General Manager Indra Winquest was crushed by the news and commented on the issue during his update. 

“I want to thank Jim Dugdale and the foundation and I also want to say to the community and to our board that district staff, including myself, did everything that we possibly could to keep this project moving,” Winquest said. 

The project now is effectively dead. 

“[Dugdale] was absolutely definitive that the Duffields are not going to move forward with the project, and it’s very unfortunate,” said Callicrate. “But so be it. It’s their money, their decision. They had their … one stipulation of unanimous on both, and it didn’t happen. So we as a community have to deal with the fall out of that.” 

The last item on the agenda was in regards to the IVGID Gold and Silver Card holders, which is a recruitment and retention privilege provided by the district to full-time year-round employees who have been consistently employed for 10 and 20 years. 

After it was brought to the attention of Winquest on the Ordinance 7 Committee that the privileges should be reviewed, it was brought to the board. 

Wong, who expressed multiple times she was against revoking benefits to employees, pointed out that there may be some legal issues, which prompted the items to be moved to a legal meeting prior to being voted on by the board. 

Both trustees Wong and Michaela Tonking expressed they would vote against revoking privileges for employees when the item is brought back to the board.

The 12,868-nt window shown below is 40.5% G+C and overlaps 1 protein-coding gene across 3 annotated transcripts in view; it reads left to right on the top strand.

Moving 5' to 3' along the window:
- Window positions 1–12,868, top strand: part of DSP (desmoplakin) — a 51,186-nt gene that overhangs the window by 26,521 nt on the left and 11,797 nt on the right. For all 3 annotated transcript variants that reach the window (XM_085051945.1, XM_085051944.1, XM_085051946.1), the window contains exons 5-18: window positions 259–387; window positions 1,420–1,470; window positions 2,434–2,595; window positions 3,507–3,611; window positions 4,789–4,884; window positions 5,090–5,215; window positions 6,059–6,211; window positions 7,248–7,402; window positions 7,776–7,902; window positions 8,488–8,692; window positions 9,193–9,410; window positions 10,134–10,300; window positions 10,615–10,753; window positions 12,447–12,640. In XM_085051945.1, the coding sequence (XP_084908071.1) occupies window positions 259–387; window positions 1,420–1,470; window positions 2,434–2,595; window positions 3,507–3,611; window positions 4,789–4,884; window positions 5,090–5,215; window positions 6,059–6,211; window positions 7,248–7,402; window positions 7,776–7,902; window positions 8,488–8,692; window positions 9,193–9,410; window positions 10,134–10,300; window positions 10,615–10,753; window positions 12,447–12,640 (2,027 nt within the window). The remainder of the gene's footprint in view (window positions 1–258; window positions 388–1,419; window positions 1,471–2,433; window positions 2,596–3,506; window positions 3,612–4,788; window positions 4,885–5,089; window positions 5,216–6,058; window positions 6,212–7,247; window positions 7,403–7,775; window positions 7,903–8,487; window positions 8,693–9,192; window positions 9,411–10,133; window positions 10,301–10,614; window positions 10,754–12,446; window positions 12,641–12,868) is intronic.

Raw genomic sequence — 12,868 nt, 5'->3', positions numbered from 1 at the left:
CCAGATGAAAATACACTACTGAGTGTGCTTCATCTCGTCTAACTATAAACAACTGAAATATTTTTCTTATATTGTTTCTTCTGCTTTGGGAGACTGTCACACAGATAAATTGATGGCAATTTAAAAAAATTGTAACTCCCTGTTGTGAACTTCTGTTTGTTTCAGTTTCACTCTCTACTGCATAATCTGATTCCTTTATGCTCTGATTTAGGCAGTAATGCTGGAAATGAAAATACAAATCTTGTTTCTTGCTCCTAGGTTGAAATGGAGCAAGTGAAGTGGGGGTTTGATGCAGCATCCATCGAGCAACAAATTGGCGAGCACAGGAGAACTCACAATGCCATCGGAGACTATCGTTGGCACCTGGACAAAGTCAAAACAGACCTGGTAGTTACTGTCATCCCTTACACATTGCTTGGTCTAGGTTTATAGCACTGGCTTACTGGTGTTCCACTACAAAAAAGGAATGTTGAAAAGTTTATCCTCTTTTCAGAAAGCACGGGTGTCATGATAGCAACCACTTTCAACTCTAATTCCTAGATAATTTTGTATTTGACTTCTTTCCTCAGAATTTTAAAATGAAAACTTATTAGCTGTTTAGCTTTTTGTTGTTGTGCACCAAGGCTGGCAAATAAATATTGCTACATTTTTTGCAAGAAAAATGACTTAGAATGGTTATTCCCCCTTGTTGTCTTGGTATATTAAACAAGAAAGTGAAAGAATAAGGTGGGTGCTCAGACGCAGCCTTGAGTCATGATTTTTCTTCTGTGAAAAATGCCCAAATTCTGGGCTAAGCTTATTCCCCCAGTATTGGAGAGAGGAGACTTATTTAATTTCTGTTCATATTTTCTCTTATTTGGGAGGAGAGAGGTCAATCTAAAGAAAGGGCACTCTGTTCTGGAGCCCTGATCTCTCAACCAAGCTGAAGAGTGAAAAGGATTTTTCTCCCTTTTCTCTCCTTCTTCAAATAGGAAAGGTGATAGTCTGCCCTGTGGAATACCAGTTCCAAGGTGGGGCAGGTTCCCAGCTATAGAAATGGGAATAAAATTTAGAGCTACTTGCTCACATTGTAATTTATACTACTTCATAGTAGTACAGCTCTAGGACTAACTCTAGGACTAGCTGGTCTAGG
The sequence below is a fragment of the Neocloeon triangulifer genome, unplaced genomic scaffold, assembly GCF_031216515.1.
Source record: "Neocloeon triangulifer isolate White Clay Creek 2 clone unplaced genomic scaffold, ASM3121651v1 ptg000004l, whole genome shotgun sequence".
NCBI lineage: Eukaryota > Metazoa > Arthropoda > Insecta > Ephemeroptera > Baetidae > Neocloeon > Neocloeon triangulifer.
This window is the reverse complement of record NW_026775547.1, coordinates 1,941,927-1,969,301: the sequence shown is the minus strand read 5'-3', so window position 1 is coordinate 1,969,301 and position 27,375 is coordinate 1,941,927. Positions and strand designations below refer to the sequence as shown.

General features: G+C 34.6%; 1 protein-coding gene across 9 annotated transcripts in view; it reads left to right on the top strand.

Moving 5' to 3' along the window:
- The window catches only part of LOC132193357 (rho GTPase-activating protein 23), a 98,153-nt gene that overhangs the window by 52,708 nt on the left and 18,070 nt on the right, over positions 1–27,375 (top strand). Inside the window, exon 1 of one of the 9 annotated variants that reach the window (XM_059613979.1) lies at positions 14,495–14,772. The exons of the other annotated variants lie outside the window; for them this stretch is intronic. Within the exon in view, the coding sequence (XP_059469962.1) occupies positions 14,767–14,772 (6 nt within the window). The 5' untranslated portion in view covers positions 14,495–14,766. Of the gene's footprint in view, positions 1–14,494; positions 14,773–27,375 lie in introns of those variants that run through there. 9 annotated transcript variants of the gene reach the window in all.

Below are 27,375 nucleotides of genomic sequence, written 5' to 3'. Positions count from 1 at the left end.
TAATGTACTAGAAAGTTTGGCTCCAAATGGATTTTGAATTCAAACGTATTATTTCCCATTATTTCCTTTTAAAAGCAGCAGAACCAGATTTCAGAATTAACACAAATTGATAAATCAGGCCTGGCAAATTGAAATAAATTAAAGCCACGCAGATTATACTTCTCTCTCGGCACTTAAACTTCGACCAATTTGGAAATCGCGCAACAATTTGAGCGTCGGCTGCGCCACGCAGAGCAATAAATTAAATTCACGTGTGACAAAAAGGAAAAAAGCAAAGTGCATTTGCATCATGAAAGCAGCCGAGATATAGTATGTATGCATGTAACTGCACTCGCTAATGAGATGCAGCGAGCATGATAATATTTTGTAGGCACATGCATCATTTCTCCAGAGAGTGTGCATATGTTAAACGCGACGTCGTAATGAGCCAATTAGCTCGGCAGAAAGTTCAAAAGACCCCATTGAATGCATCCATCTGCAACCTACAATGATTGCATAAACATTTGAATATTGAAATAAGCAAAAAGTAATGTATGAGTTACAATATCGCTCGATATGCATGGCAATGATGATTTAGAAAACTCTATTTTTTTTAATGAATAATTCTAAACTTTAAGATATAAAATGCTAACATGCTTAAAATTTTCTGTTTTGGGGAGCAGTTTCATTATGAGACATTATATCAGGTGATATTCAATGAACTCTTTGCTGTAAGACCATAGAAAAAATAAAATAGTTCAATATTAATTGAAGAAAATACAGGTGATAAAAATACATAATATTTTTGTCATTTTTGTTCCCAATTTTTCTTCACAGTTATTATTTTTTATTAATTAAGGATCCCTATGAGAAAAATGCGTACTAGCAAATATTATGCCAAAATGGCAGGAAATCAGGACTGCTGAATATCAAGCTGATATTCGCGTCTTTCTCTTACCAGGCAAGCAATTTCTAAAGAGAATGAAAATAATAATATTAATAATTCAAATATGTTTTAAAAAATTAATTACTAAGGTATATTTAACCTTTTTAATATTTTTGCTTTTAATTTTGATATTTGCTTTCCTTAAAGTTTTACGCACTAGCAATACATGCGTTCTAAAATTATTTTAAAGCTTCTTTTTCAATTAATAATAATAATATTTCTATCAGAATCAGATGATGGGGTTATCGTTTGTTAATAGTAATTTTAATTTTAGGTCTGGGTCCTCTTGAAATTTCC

Winquest reported that there are currently 131 Gold and Silver cards issued to employees, 29 of which are currently still working with the district. Over the last 5 years, Gold and Silver card holders have made up 1,164 beach visits out of 200,000 total beach visits. 

The item will be brought to legal before coming back before the board. 

To watch the full meeting, visit

Support Local Journalism

Support Local Journalism

Readers around the Lake Tahoe Basin and beyond make the Tahoe Tribune's work possible. Your financial contribution supports our efforts to deliver quality, locally relevant journalism.

Now more than ever, your support is critical to help us keep our community informed about the evolving coronavirus pandemic and the impact it is having locally. Every contribution, however large or small, will make a difference.

Your donation will help us continue to cover COVID-19 and our other vital local news.